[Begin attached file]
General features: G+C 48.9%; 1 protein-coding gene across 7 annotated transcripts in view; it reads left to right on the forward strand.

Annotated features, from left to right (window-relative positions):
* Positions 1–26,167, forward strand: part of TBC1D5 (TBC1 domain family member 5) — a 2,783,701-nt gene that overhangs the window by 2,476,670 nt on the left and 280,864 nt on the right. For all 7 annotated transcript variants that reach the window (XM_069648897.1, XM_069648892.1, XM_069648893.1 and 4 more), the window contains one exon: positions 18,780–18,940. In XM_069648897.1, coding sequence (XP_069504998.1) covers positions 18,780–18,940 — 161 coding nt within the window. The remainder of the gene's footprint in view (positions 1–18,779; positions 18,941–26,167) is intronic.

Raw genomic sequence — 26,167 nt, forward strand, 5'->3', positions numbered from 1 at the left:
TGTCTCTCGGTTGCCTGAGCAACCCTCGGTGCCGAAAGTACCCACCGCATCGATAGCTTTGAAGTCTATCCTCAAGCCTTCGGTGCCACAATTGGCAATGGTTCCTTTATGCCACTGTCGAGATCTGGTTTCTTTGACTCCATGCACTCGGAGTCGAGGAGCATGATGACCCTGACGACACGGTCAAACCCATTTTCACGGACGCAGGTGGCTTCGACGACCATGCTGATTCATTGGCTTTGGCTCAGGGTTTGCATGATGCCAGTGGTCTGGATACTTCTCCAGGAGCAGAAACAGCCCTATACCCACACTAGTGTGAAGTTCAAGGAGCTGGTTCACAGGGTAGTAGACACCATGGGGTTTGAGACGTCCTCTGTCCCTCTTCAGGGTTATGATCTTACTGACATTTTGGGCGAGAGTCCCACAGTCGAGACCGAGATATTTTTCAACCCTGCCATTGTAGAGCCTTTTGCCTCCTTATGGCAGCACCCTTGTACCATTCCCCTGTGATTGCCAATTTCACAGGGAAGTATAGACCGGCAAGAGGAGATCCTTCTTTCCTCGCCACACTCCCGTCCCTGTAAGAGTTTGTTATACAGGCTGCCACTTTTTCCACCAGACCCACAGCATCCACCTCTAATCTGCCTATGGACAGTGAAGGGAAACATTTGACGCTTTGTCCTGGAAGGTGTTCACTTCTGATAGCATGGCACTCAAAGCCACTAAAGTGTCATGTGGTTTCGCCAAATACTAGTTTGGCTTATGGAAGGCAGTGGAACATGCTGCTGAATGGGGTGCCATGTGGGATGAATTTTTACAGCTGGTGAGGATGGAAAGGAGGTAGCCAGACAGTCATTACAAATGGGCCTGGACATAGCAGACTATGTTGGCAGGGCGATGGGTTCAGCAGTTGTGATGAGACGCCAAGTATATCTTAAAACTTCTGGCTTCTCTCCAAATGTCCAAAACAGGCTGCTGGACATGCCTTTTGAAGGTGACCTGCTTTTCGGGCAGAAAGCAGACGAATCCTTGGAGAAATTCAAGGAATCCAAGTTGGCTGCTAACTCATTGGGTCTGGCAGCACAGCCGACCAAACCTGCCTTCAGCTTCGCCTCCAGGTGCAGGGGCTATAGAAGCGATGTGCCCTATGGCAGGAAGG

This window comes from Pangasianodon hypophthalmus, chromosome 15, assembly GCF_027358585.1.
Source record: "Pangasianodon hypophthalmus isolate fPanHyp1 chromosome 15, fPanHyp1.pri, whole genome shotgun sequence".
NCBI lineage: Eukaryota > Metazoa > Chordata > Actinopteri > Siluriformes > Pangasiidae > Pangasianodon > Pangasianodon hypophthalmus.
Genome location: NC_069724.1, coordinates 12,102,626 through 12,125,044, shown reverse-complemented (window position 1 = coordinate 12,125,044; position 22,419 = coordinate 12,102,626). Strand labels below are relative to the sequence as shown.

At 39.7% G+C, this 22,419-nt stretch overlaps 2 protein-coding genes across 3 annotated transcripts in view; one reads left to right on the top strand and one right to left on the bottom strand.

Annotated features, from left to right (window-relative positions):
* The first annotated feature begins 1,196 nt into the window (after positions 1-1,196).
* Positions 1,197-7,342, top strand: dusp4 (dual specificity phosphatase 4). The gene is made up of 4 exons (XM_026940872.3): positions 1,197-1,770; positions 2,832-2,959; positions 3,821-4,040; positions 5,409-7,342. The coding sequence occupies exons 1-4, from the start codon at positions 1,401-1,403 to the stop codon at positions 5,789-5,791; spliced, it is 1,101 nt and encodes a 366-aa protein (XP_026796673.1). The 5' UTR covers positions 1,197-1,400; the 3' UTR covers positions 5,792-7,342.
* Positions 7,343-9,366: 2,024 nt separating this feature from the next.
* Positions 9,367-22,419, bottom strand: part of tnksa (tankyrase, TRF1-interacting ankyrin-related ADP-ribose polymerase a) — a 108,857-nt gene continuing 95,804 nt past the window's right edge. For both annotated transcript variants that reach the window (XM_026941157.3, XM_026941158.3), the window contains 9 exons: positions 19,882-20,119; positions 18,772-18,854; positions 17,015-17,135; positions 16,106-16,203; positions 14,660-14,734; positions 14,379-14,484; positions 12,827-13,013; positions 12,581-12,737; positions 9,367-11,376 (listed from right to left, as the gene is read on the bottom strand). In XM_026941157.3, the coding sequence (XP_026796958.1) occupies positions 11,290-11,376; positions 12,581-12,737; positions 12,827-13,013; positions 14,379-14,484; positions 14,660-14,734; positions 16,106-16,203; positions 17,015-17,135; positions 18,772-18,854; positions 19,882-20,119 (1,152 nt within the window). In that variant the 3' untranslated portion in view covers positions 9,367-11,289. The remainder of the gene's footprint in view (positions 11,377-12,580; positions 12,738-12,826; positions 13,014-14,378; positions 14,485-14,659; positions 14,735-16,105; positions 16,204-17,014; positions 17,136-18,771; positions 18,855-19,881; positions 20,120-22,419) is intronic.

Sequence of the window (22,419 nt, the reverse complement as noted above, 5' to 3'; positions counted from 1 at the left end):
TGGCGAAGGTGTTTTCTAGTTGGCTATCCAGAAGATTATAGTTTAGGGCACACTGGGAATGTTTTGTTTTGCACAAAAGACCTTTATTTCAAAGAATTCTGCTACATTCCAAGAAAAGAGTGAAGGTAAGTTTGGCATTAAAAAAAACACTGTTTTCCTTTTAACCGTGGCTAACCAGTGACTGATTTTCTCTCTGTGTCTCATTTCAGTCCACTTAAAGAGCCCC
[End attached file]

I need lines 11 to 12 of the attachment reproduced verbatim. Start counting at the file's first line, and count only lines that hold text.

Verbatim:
Annotated features, from left to right (window-relative positions):
* The first annotated feature begins 1,196 nt into the window (after positions 1-1,196).